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  #28  
Old 09-08-2007, 12:48 PM
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ijsouth ijsouth is offline
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I would definitely second the opinion on Straight Fork; it is a wonderful stream, and it has a little of everything. I got a slam there earlier this summer, in one relatively short stretch. I think it's about 5-6 miles from the park boundary to the bridge crossing Pineman was talking about; if you go above the bridge, you'll probably only get brookies. Lower down, it's a mix of browns and bows mostly, although I've caught brookies a fair way down the road too. The really great thing about this stream is, it seems to hold its own, even in this drought; the flow has been pretty good every time we've been there, and the temperature has been consistently in the low 60s. Looking at the map, its headwaters are way up in the mountains; I've explored a little ways up the stream above the bridge, but I would like to go further up - problem is, there's no trail above the bridge. Also, a short distance beyond the bridge, the road becomes the Balsam Mountain Gap Road, and it turns into a one-way road, so you have to turn around.

Overall, it's definitely worth the extra driving.
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  #29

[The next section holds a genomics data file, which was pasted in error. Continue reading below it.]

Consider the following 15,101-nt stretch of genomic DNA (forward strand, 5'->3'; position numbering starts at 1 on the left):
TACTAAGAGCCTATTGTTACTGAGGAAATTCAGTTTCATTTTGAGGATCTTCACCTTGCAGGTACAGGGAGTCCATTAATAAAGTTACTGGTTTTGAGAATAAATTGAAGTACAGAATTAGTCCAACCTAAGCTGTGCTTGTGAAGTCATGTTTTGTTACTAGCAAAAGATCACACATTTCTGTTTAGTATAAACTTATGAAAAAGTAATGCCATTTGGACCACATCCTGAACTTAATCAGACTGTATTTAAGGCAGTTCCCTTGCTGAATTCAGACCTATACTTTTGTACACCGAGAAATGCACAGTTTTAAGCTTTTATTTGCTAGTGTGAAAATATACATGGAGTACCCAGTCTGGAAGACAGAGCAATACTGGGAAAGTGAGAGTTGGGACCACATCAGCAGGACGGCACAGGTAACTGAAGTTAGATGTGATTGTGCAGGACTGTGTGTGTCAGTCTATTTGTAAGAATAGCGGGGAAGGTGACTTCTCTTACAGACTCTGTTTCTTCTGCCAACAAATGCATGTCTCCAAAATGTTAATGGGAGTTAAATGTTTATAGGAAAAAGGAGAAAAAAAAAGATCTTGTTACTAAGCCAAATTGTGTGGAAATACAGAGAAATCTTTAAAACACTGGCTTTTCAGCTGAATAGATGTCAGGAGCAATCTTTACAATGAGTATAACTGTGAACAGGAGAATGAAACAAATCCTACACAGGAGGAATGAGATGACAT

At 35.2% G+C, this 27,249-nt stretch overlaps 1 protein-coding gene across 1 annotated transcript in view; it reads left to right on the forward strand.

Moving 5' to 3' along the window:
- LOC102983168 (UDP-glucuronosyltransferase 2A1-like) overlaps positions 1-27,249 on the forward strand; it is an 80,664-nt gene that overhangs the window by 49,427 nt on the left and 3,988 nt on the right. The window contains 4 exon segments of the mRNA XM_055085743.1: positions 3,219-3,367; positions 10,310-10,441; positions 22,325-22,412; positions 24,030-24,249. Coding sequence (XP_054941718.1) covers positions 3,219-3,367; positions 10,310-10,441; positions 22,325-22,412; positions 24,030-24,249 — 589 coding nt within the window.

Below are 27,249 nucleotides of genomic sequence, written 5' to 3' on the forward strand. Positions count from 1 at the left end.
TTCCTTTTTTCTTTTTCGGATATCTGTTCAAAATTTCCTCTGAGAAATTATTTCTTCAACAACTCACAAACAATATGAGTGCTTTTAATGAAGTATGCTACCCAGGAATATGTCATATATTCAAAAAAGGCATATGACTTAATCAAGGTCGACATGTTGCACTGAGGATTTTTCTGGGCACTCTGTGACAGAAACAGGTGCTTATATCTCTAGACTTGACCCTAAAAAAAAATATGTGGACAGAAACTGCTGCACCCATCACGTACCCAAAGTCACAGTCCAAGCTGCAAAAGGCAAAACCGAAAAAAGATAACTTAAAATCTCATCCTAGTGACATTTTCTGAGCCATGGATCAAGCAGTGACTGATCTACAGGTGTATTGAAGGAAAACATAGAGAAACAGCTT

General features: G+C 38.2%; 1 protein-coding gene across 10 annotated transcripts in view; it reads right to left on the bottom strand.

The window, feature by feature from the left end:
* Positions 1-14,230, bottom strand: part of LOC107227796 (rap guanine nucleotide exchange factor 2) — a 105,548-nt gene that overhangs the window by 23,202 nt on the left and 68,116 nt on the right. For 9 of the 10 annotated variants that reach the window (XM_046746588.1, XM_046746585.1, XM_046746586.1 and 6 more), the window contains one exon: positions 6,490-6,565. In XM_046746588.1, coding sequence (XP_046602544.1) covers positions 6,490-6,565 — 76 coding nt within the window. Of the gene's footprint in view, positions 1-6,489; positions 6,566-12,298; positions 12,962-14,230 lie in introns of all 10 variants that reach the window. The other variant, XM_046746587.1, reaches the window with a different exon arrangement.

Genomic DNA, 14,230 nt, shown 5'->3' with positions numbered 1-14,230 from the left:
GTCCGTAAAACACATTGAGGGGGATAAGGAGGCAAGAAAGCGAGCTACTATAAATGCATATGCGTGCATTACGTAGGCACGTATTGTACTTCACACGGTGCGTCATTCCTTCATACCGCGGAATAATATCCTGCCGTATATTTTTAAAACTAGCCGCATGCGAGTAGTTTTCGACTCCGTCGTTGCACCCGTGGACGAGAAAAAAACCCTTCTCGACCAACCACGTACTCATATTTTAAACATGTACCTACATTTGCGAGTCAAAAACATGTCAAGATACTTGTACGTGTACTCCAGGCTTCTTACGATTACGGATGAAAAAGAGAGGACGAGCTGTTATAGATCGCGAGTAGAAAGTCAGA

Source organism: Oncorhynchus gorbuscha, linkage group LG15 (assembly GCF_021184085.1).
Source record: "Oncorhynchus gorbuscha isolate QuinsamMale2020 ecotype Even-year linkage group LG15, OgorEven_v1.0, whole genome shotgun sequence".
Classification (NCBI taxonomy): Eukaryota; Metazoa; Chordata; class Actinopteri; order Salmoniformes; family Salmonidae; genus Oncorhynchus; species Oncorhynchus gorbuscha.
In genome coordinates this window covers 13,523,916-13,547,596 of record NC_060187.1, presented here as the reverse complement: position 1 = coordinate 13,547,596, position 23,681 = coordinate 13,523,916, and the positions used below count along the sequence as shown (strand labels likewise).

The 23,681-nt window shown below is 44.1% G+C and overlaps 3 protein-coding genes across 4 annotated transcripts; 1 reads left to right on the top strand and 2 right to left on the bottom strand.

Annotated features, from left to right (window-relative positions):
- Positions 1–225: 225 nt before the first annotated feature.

Old 09-08-2007, 05:27 PM
JohnStarks JohnStarks is offline
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Thanks Neal, Charlie, et al. Perfect information, much much appreciated. Neal, I know just where you say. Once, when I was new, and desparate, and skunked, and trying to show my wife how much fun this fly fishing is, and had no shame, I drove to the hatchery and caught my limit, and I didn't release them either. I probably won't go to heaven, but I never told my neighbor back home that I didn't catch them in the wild. If he was dumb enough to think a little GSMNP stream could hold trout as big as my leg, I wasn't going to disabuse him of his belief. I didn't lie, I just smiled.
You all have been a great help.

John
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  #30  
Old 09-11-2007, 07:06 PM
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Default Msg to John Starks

John,

Check out the thread fishing the lufty, ravens fork or nanta under the Smoky Mountain Fishing section. Great information about fishing the North Carolina side of the Smokies.